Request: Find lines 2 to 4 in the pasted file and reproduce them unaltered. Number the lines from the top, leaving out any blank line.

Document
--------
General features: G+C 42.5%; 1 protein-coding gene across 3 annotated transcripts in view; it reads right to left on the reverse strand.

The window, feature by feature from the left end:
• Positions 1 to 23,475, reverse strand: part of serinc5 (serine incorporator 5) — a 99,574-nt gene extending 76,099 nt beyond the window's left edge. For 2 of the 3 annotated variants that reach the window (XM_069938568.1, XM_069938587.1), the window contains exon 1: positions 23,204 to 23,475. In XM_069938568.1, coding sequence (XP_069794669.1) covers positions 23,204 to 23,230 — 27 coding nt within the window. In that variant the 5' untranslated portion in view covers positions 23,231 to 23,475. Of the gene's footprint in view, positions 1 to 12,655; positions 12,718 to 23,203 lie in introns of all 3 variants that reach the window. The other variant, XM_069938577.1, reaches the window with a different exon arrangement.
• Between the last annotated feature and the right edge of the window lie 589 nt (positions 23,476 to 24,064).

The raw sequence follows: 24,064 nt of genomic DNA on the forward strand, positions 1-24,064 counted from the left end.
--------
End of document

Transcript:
The window, feature by feature from the left end:
• Positions 1 to 23,475, reverse strand: part of serinc5 (serine incorporator 5) — a 99,574-nt gene extending 76,099 nt beyond the window's left edge. For 2 of the 3 annotated variants that reach the window (XM_069938568.1, XM_069938587.1), the window contains exon 1: positions 23,204 to 23,475. In XM_069938568.1, coding sequence (XP_069794669.1) covers positions 23,204 to 23,230 — 27 coding nt within the window. In that variant the 5' untranslated portion in view covers positions 23,231 to 23,475. Of the gene's footprint in view, positions 1 to 12,655; positions 12,718 to 23,203 lie in introns of all 3 variants that reach the window. The other variant, XM_069938577.1, reaches the window with a different exon arrangement.
• Between the last annotated feature and the right edge of the window lie 589 nt (positions 23,476 to 24,064).